The President, Dr. Goodluck Jonathan’s meetings to stem the growing tide of insurgency with Idris Derby, Chad’s President, should give Nigerians something to cheer about. It is important that a country that chose an isolationist policy is seeing the need to open up to its neighbours on the important issue of fighting terror. Without their help, there is no way the insurgency can be cornered and smashed. My question and that on the lips of many is where does Cameroon stand in war along our common borders? Is Cameroon as committed as it should be or is it just interested in a game of one-upmanship?
Let me concede that this and the other countries of the Lake Chad Basin have sufficient reasons to not be happy with their neighbour, Nigeria. This country under the present government has become something of a 1,000Kg Panda, throwing the entire neighbourhood into a state of nervous excitement and agitation. We failed to nip the Boko Haram in the bud. Now it has grown into a phenomenon threatening, not only the territorial integrity of the country but the peace of our neighbours. At the rate they are growing, Boko Haram can use their newly declared Caliphate as a territory to launch attacks against Mr. Obama and David Cameron. We suddenly have become a nuisance to ourselves, neighbours and the international community.
Problems between us and our neighbours, especially Cameroon, are often forced by this country’s arrogance. Our officials always behave like they are running puppet regimes in Nigeria’s interest in the neighbouring countries. When the Boko Haram violence first hit the sky, we behaved as if it was the neighbours who were feeding it and without putting much thought to it, shut our borders with Chad, Niger and Cameroon. This is why the meeting with Derby is important. The border closure has been hurting the booming informal trade between us and these countries. The informal trade routes are like blood supply veins in the body.
As a consequence of the continuing closure, prices of goods on both sides of the border have spiraled beyond the reach of ordinary people. For example, the food additive, Maggi Cube, sold for two Naira, eighty kobo at Wuse market, Abuja, sells for fifteen Naira (N15) at the border crossing. A senior diplomat revealed at the early stage of this conflict that our government never showed that it was important to speak to the countries of the Lake Chad Commission on the need for joint efforts to tackle the then emerging threat. Without gainsaying it, every leader in the neighbourhood felt hurt by apparent snub.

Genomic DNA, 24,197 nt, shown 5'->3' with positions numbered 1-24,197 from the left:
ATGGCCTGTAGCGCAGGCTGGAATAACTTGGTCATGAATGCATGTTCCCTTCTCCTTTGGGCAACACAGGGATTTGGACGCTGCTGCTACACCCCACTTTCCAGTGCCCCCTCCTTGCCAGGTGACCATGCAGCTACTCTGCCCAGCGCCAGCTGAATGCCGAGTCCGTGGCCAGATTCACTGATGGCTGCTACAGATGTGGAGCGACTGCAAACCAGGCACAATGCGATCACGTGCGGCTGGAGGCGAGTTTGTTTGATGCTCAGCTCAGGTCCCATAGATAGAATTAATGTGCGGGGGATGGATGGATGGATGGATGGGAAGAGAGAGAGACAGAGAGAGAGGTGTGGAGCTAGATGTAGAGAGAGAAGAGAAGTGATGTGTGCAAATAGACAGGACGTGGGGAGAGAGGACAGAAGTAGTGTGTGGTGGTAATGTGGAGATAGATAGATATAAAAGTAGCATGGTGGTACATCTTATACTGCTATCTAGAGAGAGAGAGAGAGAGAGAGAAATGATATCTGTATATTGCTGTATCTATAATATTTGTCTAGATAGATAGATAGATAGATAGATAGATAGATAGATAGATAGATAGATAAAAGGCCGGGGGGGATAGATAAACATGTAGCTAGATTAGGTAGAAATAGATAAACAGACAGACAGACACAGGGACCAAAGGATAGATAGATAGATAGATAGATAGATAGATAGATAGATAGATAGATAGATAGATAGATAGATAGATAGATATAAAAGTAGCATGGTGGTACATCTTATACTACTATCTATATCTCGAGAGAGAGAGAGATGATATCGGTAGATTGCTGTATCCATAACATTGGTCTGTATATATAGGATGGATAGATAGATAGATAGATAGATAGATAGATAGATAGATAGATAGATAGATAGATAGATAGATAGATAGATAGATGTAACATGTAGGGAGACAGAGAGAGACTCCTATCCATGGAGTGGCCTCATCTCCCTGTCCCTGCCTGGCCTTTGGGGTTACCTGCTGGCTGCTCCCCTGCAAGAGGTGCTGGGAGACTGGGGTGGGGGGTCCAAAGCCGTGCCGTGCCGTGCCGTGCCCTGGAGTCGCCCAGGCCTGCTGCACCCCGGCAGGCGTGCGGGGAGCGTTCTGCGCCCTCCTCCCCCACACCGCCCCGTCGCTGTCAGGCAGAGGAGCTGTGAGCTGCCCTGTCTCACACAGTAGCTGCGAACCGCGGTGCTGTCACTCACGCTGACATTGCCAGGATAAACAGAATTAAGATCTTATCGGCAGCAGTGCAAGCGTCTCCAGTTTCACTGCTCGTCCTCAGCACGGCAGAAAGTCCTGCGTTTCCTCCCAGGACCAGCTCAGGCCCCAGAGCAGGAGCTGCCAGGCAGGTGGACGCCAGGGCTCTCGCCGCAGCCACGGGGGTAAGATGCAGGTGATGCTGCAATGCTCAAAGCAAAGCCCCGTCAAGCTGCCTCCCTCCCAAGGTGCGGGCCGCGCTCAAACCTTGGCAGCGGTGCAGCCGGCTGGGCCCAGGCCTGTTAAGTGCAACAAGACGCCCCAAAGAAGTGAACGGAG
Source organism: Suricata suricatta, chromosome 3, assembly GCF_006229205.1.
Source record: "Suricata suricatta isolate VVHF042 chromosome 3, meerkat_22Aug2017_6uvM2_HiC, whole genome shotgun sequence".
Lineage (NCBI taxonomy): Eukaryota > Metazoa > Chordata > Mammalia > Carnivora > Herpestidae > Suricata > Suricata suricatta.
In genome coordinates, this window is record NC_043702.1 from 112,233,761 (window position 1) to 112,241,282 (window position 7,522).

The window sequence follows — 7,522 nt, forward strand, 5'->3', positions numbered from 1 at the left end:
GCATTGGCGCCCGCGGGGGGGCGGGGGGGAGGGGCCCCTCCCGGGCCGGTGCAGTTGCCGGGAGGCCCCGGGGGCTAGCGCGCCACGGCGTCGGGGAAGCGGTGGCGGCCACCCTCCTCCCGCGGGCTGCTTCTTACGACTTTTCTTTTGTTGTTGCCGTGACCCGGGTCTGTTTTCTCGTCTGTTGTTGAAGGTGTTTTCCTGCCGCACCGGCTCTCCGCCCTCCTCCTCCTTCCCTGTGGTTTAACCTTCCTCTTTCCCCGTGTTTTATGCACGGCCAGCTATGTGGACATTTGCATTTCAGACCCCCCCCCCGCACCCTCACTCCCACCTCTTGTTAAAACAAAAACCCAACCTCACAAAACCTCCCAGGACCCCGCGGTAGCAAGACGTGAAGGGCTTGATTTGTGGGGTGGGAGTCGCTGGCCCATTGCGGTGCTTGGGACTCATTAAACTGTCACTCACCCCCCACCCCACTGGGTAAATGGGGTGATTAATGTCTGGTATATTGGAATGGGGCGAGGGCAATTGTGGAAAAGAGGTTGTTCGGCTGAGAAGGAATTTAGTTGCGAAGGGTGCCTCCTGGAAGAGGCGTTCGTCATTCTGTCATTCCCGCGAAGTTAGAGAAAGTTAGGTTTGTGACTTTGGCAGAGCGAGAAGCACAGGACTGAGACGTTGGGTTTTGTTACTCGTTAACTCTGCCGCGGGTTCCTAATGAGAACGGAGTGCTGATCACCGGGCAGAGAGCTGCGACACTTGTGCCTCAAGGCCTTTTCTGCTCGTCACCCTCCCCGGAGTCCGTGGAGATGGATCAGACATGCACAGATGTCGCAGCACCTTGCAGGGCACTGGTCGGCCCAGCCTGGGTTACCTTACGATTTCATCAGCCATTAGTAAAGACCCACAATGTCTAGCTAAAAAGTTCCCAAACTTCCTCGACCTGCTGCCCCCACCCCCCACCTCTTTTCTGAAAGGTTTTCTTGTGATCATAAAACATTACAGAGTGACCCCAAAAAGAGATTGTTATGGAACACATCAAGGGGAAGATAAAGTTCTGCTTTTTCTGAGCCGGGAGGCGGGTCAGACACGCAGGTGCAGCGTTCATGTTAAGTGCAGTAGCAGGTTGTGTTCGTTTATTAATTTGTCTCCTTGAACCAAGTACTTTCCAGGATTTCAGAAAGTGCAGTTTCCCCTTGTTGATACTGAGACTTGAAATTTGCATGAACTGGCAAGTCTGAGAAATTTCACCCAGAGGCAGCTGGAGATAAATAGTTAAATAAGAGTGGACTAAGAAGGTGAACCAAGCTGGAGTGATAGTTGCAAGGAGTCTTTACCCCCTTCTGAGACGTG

Nigerians have a wishful thinking that Cameroon in particular is our country’s ally without realizing that they see themselves first as a French outpost before anything else, and that they are often forced by circumstances to see things in Nigeria’s way. To be fair, though, to Cameroon, we all know that there is a shared feeling of envy and deep hatred against Nigeria by most countries on the continent. They lurk in dark corners, waiting for the day opportunity shows up to slight us. It is a psychological thing which, in the case of Ghana and Cameroon – and the new-comer South Africa – they used soccer to assert their dominance over us. These past few years when Nigeria re-discovered its football talent and prowess, we are no longer being treated as anybody’s doormat.
Boko Haram has, however, changed that equation. In the war against the insurgents, Nigeria’s military appears all but exhausted. Americans are warning that the prestige and integrity of the armed forces is being eroded and the British, in a report by their semi-official think-tank, the Chatham House starkly projected that the sitting administration lacked the structural capacity to end the Boko Haram threat. Parents of the kidnapped Chibok school girls said earlier in the week, on Monday on the BBC that events in the North-East show that all hope is lost and that the search for their girls is not on the radar of the army, which is now barely managing to cling on to their foothold in the area.
In international relations, any country that appears to be going through a turbulence – economic, security or democratic is bound to be taken advantage of and I think this is what Cameroon is attempting to do.
From the way things are going, Paul Biya looks as if he has played into the hands of hard-line elements in Cameroonian establishment who are trying to ratchet up tension between us and them.
Agreed that no country, Cameroon inclusive, must remain silent when there is a border incursion of the type they have been experiencing from the Nigerian side by both Boko Haram and the army. I don’t think it speaks to good faith that Cameroon should disarm the 500 Nigerian troops who, for “tactical reason”, strayed into their country. To turn the screwdriver a few notches, Cameroon announced a complete border closure following the initial report of Ebola fever appearance in Lagos. Local and international radios have been kept abuzz with reports that 27 armed (and highly spirited) Cameroonian troops “saved” the 500 Nigerian soldiers from Boko Haram. Nigeria is being projected as “hostile” and its fighting army as “spineless”. These do not bode well for good relations.
I don’t know if President Biya has any sincere desire for peace with Nigeria but if it is true that he has, there ought to be a demonstration of this through a toning down of the anti-Nigerian rhetoric among their public officials.To de-escalate the rising tension and allow our forces and the policy-makers remain focused on the issue at hand, the government of Nigeria should call for an all-inclusive dialogue among the members of the Lake Chad Commission. More than at any time, we need better relations with all our neighbors. The meeting with Derby makes for a good start. But the old fox in Yaoundé should be the main target of our outreach.